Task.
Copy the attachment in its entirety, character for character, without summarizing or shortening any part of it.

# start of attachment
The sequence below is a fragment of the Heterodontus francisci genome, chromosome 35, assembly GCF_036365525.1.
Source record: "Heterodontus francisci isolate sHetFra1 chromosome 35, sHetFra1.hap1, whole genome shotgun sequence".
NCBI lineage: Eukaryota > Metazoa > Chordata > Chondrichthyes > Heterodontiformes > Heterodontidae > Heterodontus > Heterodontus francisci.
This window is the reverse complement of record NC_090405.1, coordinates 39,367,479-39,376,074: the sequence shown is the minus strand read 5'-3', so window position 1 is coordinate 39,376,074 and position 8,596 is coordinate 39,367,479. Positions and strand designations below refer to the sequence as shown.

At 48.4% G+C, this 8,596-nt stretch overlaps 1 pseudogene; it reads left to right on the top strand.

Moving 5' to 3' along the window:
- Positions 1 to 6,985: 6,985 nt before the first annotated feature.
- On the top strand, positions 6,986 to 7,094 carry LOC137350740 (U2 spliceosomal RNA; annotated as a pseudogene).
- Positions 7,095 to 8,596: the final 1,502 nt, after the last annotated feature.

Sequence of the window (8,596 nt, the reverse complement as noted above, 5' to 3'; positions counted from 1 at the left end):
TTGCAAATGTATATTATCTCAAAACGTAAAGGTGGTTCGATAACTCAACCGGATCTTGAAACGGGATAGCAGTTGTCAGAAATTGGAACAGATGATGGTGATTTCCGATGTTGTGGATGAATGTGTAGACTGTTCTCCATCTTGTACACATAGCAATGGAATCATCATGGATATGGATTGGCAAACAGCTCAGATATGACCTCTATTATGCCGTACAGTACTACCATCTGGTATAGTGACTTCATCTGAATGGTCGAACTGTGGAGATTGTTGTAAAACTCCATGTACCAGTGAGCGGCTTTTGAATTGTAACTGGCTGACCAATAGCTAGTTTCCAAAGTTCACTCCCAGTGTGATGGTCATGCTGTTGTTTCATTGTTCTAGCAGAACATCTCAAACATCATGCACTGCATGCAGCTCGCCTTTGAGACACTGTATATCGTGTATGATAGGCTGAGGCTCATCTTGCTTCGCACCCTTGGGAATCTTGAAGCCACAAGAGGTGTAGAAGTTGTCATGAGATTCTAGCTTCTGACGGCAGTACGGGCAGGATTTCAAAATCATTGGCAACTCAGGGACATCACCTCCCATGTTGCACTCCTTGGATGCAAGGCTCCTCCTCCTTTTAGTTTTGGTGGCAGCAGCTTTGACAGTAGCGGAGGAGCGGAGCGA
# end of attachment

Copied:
The sequence below is a fragment of the Heterodontus francisci genome, chromosome 35, assembly GCF_036365525.1.
Source record: "Heterodontus francisci isolate sHetFra1 chromosome 35, sHetFra1.hap1, whole genome shotgun sequence".
NCBI lineage: Eukaryota > Metazoa > Chordata > Chondrichthyes > Heterodontiformes > Heterodontidae > Heterodontus > Heterodontus francisci.
This window is the reverse complement of record NC_090405.1, coordinates 39,367,479-39,376,074: the sequence shown is the minus strand read 5'-3', so window position 1 is coordinate 39,376,074 and position 8,596 is coordinate 39,367,479. Positions and strand designations below refer to the sequence as shown.

At 48.4% G+C, this 8,596-nt stretch overlaps 1 pseudogene; it reads left to right on the top strand.

Moving 5' to 3' along the window:
- Positions 1 to 6,985: 6,985 nt before the first annotated feature.
- On the top strand, positions 6,986 to 7,094 carry LOC137350740 (U2 spliceosomal RNA; annotated as a pseudogene).
- Positions 7,095 to 8,596: the final 1,502 nt, after the last annotated feature.

Sequence of the window (8,596 nt, the reverse complement as noted above, 5' to 3'; positions counted from 1 at the left end):
TTGCAAATGTATATTATCTCAAAACGTAAAGGTGGTTCGATAACTCAACCGGATCTTGAAACGGGATAGCAGTTGTCAGAAATTGGAACAGATGATGGTGATTTCCGATGTTGTGGATGAATGTGTAGACTGTTCTCCATCTTGTACACATAGCAATGGAATCATCATGGATATGGATTGGCAAACAGCTCAGATATGACCTCTATTATGCCGTACAGTACTACCATCTGGTATAGTGACTTCATCTGAATGGTCGAACTGTGGAGATTGTTGTAAAACTCCATGTACCAGTGAGCGGCTTTTGAATTGTAACTGGCTGACCAATAGCTAGTTTCCAAAGTTCACTCCCAGTGTGATGGTCATGCTGTTGTTTCATTGTTCTAGCAGAACATCTCAAACATCATGCACTGCATGCAGCTCGCCTTTGAGACACTGTATATCGTGTATGATAGGCTGAGGCTCATCTTGCTTCGCACCCTTGGGAATCTTGAAGCCACAAGAGGTGTAGAAGTTGTCATGAGATTCTAGCTTCTGACGGCAGTACGGGCAGGATTTCAAAATCATTGGCAACTCAGGGACATCACCTCCCATGTTGCACTCCTTGGATGCAAGGCTCCTCCTCCTTTTAGTTTTGGTGGCAGCAGCTTTGACAGTAGCGGAGGAGCGGAGCGA